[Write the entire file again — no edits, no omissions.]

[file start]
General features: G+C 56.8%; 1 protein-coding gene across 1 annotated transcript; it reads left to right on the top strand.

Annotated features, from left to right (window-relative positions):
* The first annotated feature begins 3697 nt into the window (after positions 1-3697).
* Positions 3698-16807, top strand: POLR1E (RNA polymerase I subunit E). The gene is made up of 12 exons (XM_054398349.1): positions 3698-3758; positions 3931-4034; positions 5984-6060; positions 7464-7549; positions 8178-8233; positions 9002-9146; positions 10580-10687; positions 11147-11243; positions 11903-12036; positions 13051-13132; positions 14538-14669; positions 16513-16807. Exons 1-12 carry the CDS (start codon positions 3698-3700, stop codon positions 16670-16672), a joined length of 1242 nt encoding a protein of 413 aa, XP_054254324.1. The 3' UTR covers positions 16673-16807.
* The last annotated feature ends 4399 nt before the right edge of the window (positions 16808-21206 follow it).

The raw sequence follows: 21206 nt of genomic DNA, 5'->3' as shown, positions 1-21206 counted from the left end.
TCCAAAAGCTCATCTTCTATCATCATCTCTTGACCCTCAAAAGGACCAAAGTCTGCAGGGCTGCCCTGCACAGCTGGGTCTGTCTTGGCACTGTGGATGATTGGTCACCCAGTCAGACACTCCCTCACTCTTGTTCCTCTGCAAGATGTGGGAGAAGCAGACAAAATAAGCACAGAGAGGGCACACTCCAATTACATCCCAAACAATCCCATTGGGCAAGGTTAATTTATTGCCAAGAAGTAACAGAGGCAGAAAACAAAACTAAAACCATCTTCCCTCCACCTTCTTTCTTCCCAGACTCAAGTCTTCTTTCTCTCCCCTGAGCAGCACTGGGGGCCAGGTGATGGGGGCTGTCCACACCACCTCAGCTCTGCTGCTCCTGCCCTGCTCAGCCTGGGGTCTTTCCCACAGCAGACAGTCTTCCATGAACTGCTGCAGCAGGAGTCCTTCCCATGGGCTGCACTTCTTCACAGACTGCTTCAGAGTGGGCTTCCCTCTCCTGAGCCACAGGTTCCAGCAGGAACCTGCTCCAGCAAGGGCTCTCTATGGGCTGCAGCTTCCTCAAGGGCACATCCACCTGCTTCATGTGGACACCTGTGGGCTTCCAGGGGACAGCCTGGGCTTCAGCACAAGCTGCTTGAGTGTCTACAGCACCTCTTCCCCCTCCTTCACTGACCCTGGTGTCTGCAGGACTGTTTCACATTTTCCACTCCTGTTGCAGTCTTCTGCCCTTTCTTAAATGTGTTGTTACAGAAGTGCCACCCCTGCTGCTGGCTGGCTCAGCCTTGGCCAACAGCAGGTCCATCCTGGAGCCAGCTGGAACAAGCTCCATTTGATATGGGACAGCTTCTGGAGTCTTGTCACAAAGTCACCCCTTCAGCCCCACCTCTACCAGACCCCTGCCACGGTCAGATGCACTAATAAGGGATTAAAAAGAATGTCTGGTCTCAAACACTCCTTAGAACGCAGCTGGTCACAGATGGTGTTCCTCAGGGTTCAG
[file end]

General features: G+C 56.8%; 1 protein-coding gene across 1 annotated transcript; it reads left to right on the top strand.

Annotated features, from left to right (window-relative positions):
* The first annotated feature begins 3697 nt into the window (after positions 1-3697).
* Positions 3698-16807, top strand: POLR1E (RNA polymerase I subunit E). The gene is made up of 12 exons (XM_054398349.1): positions 3698-3758; positions 3931-4034; positions 5984-6060; positions 7464-7549; positions 8178-8233; positions 9002-9146; positions 10580-10687; positions 11147-11243; positions 11903-12036; positions 13051-13132; positions 14538-14669; positions 16513-16807. Exons 1-12 carry the CDS (start codon positions 3698-3700, stop codon positions 16670-16672), a joined length of 1242 nt encoding a protein of 413 aa, XP_054254324.1. The 3' UTR covers positions 16673-16807.
* The last annotated feature ends 4399 nt before the right edge of the window (positions 16808-21206 follow it).

The raw sequence follows: 21206 nt of genomic DNA, 5'->3' as shown, positions 1-21206 counted from the left end.
TCCAAAAGCTCATCTTCTATCATCATCTCTTGACCCTCAAAAGGACCAAAGTCTGCAGGGCTGCCCTGCACAGCTGGGTCTGTCTTGGCACTGTGGATGATTGGTCACCCAGTCAGACACTCCCTCACTCTTGTTCCTCTGCAAGATGTGGGAGAAGCAGACAAAATAAGCACAGAGAGGGCACACTCCAATTACATCCCAAACAATCCCATTGGGCAAGGTTAATTTATTGCCAAGAAGTAACAGAGGCAGAAAACAAAACTAAAACCATCTTCCCTCCACCTTCTTTCTTCCCAGACTCAAGTCTTCTTTCTCTCCCCTGAGCAGCACTGGGGGCCAGGTGATGGGGGCTGTCCACACCACCTCAGCTCTGCTGCTCCTGCCCTGCTCAGCCTGGGGTCTTTCCCACAGCAGACAGTCTTCCATGAACTGCTGCAGCAGGAGTCCTTCCCATGGGCTGCACTTCTTCACAGACTGCTTCAGAGTGGGCTTCCCTCTCCTGAGCCACAGGTTCCAGCAGGAACCTGCTCCAGCAAGGGCTCTCTATGGGCTGCAGCTTCCTCAAGGGCACATCCACCTGCTTCATGTGGACACCTGTGGGCTTCCAGGGGACAGCCTGGGCTTCAGCACAAGCTGCTTGAGTGTCTACAGCACCTCTTCCCCCTCCTTCACTGACCCTGGTGTCTGCAGGACTGTTTCACATTTTCCACTCCTGTTGCAGTCTTCTGCCCTTTCTTAAATGTGTTGTTACAGAAGTGCCACCCCTGCTGCTGGCTGGCTCAGCCTTGGCCAACAGCAGGTCCATCCTGGAGCCAGCTGGAACAAGCTCCATTTGATATGGGACAGCTTCTGGAGTCTTGTCACAAAGTCACCCCTTCAGCCCCACCTCTACCAGACCCCTGCCACGGTCAGATGCACTAATAAGGGATTAAAAAGAATGTCTGGTCTCAAACACTCCTTAGAACGCAGCTGGTCACAGATGGTGTTCCTCAGGGTTCAG